None of us would want to put just a band-aid on a broken arm. Yet some recent reports have reinforced my belief that much of the church is doing just that!

I want to share two recent newspaper articles with you about the state of the church. They report on very different aspects of the church, but there is an underlying problem, common to both aspects, that the church has largely missed.

In a church struggling to survive in today’s increasingly secular world, the real reason for the problems that are “driving the trends” is not explored in the reports. The reason the church isn’t seen as relevant—not touching the culture—is missed.

1) Australia’s Sunday Mail said: “Christianity, the main religion of Australia since colonization, is no longer the force it once was … people are inherently spiritual but they want a religion that is relevant … [and] want some reason for believing.”

Noting that churches use “rock music, singing, clapping,” etc., to attract young people, the reporter stated: “However, despite attracting the numbers, the gloss seems to wear off, with a trend for young people to leave in numbers as large as they came.”

In other words, this report sees the church in Australia as dying—an institution which is no longer influencing society as it used to. As a result, many in the church are desperately trying to do innovative things to attract people, particularly teens.

It’s interesting to note that before the last world war, around 40% in Britain attended church; this Australian news report states that Britain today has similar rates of church attendance to Australia—around 7.5%.

Let me state here that around 70 years ago, Britain was where the US is today in church attendance. But where Britain is today, the US may be “tomorrow.” And this will occur for the same underlying reason. But before I get to that reason …

2) From the Cincinnati Enquirer, a different sort of article about the church declared, in a headline: “Modern technology spreads old message.” And a pastor was quoted: “Churches that want to grow do everything they can to open up their doors to people who are not part of the church, and technology is a way of doing that … .”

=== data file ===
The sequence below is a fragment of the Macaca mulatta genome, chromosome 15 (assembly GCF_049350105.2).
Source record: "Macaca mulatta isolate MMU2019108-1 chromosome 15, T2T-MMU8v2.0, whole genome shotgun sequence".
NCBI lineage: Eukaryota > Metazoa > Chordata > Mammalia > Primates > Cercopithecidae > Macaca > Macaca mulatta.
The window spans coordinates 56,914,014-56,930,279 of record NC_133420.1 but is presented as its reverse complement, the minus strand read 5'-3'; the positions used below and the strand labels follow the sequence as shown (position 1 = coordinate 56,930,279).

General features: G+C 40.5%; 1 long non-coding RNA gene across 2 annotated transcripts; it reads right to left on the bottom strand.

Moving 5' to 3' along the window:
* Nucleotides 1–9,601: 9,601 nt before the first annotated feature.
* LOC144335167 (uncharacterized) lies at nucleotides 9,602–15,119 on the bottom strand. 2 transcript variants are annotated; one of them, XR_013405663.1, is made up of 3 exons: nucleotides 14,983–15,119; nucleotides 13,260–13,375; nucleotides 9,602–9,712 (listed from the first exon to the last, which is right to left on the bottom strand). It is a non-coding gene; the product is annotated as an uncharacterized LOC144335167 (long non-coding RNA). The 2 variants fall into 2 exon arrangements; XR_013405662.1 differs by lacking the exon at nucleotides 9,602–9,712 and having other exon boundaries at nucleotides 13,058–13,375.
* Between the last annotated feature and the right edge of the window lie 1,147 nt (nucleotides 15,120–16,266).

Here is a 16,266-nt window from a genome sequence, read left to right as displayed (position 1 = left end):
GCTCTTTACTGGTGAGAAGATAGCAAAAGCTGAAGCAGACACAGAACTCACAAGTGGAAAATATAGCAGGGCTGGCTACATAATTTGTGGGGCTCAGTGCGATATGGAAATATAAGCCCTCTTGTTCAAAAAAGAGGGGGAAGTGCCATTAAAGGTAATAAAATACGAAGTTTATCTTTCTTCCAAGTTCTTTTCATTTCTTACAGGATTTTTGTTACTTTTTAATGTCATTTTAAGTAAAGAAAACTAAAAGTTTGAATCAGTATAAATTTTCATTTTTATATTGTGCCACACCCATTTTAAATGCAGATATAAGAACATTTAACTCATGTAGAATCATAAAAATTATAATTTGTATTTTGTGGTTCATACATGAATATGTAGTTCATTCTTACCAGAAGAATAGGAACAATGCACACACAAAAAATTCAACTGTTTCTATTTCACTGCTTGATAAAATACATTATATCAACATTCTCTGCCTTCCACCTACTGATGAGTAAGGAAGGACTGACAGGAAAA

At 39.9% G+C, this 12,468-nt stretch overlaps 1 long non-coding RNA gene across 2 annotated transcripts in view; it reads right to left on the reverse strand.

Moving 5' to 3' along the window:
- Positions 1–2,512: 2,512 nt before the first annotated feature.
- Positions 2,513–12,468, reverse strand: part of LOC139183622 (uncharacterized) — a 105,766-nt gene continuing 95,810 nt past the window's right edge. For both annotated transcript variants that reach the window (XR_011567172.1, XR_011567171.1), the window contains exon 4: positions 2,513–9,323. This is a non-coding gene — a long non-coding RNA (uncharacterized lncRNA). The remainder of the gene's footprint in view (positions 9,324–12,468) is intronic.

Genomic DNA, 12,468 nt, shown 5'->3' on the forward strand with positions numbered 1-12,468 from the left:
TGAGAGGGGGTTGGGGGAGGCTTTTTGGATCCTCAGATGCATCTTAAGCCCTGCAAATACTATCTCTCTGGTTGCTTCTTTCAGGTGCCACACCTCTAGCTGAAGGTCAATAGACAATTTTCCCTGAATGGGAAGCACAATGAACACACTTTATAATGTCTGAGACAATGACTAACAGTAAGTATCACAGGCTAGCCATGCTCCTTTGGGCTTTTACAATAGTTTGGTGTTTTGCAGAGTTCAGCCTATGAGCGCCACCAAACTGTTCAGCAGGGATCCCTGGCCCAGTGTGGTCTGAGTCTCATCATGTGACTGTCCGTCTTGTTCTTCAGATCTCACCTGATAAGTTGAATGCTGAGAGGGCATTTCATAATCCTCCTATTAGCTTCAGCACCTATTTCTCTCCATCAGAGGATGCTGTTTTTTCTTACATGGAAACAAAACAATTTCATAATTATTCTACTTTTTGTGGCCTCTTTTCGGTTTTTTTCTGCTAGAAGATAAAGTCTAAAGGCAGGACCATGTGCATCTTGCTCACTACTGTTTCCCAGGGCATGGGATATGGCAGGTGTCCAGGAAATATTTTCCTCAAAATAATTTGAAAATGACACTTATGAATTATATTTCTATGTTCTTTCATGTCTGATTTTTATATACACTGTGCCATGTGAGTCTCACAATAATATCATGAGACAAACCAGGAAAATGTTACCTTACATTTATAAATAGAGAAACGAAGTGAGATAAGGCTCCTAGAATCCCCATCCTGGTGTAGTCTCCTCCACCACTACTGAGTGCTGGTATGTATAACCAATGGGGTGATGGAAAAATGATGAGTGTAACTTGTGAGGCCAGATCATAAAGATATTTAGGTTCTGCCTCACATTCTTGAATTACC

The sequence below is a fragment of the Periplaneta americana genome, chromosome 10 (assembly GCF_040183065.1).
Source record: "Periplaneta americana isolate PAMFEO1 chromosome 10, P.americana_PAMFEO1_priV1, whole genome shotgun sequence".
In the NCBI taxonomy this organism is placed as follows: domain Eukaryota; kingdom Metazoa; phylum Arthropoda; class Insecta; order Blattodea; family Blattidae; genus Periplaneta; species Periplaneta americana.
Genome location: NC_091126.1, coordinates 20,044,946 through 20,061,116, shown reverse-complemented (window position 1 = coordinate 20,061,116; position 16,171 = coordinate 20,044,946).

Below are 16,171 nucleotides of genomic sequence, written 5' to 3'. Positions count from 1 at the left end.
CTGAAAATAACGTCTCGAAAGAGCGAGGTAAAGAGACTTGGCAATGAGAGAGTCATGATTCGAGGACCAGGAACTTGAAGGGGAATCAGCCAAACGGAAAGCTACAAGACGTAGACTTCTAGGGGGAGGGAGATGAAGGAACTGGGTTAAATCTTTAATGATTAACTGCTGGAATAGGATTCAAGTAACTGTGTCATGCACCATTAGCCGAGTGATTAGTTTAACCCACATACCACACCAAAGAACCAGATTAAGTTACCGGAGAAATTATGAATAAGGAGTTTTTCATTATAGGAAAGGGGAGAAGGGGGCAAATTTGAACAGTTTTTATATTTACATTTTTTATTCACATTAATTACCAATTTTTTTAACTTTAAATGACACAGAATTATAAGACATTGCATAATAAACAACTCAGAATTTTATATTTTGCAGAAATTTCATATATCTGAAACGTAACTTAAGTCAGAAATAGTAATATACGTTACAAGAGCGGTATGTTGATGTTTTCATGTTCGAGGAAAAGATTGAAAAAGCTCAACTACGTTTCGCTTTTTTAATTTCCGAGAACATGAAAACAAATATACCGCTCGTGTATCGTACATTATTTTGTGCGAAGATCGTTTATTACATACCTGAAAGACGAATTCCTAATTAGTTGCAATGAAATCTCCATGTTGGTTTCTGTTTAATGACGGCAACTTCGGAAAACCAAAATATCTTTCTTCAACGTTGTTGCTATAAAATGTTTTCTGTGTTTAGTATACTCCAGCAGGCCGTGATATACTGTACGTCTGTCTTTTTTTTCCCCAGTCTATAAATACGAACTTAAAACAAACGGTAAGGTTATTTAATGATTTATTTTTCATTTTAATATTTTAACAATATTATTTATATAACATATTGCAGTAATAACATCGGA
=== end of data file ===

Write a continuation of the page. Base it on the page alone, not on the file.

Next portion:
The report also said: “Within the last decade … churches locally and nationally have been fusing elaborate electronic systems with faith, dabbling in pop culture and using it to attract larger and younger congregations.”

Now, before you might misunderstand, I’m certainly not saying churches shouldn’t use modern technology, special music and so on. At AiG, we very much believe in being on the cutting edge of modern technology (our speakers use digital presentations, and our Creation Museum will feature technological advancements).

What am I getting at? In most instances, I believe churches are using modern technology, music, worship teams, etc., as a band-aid. They don’t deal with the underlying, fundamental reason that the church has lost its influence on the culture:

Most of the church has compromised with millions of years/evolutionary ideas, which over generations have undermined the authority of the Word of God.

For all the worship teams, technology and innovative ideas in the church, the culture is becoming less (even more “anti”) Christian. The church has told the world that millions of years/evolution can be believed, and the Bible can be reinterpreted.

After generations of such compromise, society has increasingly rejected the Bible as authoritative—and its morality (e.g. marriage) is even no longer accepted.

But God has given AiG a phenomenally powerful message for the church and world—the Bible is true from the beginning, and its history can be trusted in every area, and so the morality and salvation message of the Bible are also true!

This vital message, combined with the right technology, can reach this culture and offer more than a band-aid solution, and provide the right remedy for the nation.

Here’s a church that has witnessed a new effectiveness through AiG materials: “[Our] church prays that our great God would … further the critical ministries of AiG. I appreciate the high quality of the AiG products which give greater impact to the gospel of Christ. [They] are all resources I use often.”—Pastor Rick S., Indiana

I thank God that He has used AiG—with the help of its supporters—to equip churches like this one to be more effective—to bring about change, one church and one community at a time. With your practical support and prayers, AiG’s outreaches can impact more lives and churches as God blesses.

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